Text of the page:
Plaintiffs commenced action No. 1 against Amica in June 2011 and served an amended complaint in November 2012 alleging, among other things, breach of contract. In the interim, plaintiffs commenced action No. 2 in April 2012 against Amica, Duct and Vent, USA Decon and its president, defendant Robert Demaret, alleging, among other things, negligence and toxic tort and seeking to recover for the injuries allegedly sustained.2 Supreme Court granted Amica's subsequent motion to dismiss the complaint in action No. 1 as to the breach of contract cause of action, finding such claim to be time-barred, and joined the surviving causes of action with those asserted in action No. 2. Following discovery, defendants each moved for summary judgment dismissing the complaint(s) and any asserted cross claims against them. After reviewing the voluminous record before it, Supreme Court granted defendants' respective motions for summary judgment and dismissed the complaint(s) against them in their entirety. This appeal by plaintiffs ensued.3
We affirm. “It is well-established that an opinion on causation should set forth a plaintiff's exposure to a toxin, that the toxin is capable of causing the particular illness (general causation) and that [the] plaintiff was exposed to sufficient levels of the toxin to cause the illness [alleged] (specific causation)” (Parker v. Mobil Oil Corp., 7 NY3d 434, 448 ; see Cornell v. 360 W. 51st St. Realty, LLC, 22 NY3d 762, 784 ; Lindkvist v. Travelers Ins., 111 AD3d 452, 452 ; Nonnon v. City of New York, 88 AD3d 384, 394 ; Jackson v. Nutmeg Tech., Inc., 43 AD3d 599, 601  ). Although neither a “precise quantification” nor “an exact numerical value” is required in order to demonstrate specific causation, it remains “a plaintiff's burden to establish [that there was] sufficient exposure to a substance to cause the claimed adverse health effect” (Cornell v. 360 W. 51st St. Realty, LLC, 22 NY3d at 784 [internal quotation marks and citation omitted]; see Ivory v. International Bus. Machines Corp., 116 AD3d 121, 126 , lv denied 23 NY3d 903 ; Jackson v. Nutmeg Tech., Inc., 43 AD3d at 602). As to the quality of proof required, “[t]he professional reliability exception to the hearsay rule ․ enables an expert witness to provide opinion evidence based on otherwise inadmissible hearsay, provided it is demonstrated to be the type of material commonly relied on in the profession” (Matter of Greene v. Robarge, 104 AD3d 1073, 1074  [internal quotation marks and citation omitted]; see Matter of Dakota F. [Angela F.], 110 AD3d 1151, 1153 , lv denied 22 NY3d 1015 ; O'Brien v. Mbugua, 49 AD3d 937, 938  ). That said, “even if the reliability of the evidence is shown, it may not be the sole basis for the expert's opinion on an ultimate issue in the case, but rather it may only form a link in the chain of data which led the expert to his or her opinion” (O'Brien v. Mbugua, 49 AD3d at 938 [internal quotation marks, brackets and citation omitted]; see Anderson v. Dainack, 39 AD3d 1065, 1067  ).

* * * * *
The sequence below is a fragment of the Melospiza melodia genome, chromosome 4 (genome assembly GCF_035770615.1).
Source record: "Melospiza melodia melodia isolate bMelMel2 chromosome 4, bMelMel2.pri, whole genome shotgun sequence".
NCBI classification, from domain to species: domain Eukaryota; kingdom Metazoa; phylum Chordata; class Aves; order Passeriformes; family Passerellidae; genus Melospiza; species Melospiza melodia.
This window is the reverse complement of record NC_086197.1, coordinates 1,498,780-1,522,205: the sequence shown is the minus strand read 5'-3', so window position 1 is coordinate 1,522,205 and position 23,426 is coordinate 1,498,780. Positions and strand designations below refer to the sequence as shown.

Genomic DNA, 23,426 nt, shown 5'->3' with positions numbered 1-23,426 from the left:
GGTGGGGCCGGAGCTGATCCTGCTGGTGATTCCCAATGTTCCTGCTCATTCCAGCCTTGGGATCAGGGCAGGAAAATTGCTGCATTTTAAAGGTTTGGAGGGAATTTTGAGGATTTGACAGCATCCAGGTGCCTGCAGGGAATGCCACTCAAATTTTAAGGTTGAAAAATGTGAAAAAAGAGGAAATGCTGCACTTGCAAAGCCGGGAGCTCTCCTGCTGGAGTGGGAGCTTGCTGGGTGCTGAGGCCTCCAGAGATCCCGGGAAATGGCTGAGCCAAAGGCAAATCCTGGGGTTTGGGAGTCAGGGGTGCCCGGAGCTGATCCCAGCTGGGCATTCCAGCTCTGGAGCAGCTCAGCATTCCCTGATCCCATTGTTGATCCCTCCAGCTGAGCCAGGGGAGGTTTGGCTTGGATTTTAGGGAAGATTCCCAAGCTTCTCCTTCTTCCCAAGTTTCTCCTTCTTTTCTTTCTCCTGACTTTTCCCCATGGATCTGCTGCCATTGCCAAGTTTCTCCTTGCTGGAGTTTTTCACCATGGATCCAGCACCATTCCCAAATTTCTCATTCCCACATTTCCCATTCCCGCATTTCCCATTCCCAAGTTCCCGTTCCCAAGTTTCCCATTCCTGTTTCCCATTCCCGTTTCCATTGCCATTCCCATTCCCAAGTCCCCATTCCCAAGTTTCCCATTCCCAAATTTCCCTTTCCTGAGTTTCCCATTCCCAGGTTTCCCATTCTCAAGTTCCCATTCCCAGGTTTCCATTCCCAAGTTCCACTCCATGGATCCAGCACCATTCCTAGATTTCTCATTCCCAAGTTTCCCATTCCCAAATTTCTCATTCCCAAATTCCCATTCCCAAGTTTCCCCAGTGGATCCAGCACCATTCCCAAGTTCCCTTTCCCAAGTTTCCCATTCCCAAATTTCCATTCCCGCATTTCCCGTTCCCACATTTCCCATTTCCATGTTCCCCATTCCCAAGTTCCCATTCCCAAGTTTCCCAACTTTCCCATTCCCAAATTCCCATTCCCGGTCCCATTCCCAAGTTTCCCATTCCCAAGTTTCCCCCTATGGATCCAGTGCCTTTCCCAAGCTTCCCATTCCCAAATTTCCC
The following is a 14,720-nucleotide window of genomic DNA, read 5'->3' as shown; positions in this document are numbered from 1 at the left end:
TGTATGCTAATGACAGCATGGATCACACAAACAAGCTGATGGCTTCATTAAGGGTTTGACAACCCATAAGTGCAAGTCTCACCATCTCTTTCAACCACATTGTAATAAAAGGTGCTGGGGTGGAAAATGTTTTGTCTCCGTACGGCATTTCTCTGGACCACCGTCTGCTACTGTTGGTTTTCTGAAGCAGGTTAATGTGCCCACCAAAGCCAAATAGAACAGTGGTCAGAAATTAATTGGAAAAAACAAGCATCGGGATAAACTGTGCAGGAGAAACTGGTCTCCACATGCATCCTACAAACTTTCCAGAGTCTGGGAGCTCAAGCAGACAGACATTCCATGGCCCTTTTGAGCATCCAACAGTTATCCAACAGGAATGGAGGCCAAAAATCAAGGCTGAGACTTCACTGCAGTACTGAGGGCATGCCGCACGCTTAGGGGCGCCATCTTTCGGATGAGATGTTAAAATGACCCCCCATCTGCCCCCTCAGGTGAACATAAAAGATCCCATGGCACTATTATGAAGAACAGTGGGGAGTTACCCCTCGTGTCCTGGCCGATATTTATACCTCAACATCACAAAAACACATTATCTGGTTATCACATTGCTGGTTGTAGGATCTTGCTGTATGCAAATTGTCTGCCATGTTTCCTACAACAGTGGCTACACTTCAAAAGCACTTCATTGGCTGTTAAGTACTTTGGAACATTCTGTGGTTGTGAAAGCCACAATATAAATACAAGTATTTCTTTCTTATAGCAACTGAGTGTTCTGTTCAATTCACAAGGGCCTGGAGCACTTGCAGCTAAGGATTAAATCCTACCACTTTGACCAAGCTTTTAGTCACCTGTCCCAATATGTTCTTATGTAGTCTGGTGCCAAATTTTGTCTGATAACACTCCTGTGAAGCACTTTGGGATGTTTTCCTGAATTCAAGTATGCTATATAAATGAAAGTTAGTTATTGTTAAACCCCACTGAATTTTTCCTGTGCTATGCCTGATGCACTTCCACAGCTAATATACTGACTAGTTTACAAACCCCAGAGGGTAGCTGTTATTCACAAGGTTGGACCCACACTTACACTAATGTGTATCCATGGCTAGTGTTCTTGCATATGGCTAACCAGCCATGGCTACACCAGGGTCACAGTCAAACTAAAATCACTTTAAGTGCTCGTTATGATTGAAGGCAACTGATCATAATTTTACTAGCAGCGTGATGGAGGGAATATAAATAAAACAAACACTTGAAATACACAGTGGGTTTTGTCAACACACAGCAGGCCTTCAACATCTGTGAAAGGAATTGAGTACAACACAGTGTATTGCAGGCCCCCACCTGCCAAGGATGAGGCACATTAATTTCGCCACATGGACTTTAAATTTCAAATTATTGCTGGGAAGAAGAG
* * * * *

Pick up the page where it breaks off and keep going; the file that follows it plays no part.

Here, in support of their respective motions for summary judgment, defendants submitted, among other things, the material safety data sheet for “Get the Odor Out,” various laboratory analyses and test results, the examination before trial testimony of Kendall, her spouse, Demaret (USA Decon), John Van Raalte (Occupational & Environmental Health Center of Eastern New York), Timothy Gerardi (Amica) and Michael Vinick (Duct and Vent), as well as the expert affidavit and report of Jonathan Borak—a board-certified physician in internal medicine, occupational medicine and toxicology. Demaret and Vinick each described the extent of the work performed at plaintiffs' residence, including the substances utilized during the course of the remediation and cleaning processes. Notably, Demaret testified that he had utilized “Get the Odor Out”—an “effective, nontoxic product”—on approximately 500 properties and had never received a single complaint. According to Demaret, he and his crew wore personal protective equipment for the first three days of the remediation project but thereafter wore “shorts and T-shirts” without experiencing any adverse health effects. Finally, Demaret testified that when he and Kendall did the final walk-through, neither he nor Kendall displayed any symptoms of tear gas exposure. Vinick offered similar testimony as to the scope of the work performed at plaintiffs' residence, which was limited to cleaning the duct work, and stated that he had never received any complaints—from either his customers or his workers—of any ill effects stemming from the use of “EnviroCon” during cleaning operations. Vinick also testified that his employees did not complain of any symptoms of tear gas exposure as a result of performing work at plaintiffs' residence. As noted previously, post-remediation air quality testing—the parameters of which were described by Van Raalte at his deposition—revealed “that the cleanup was thorough and the air in the residence [was] no longer contaminated by the effects of the CS tear gas and powder.”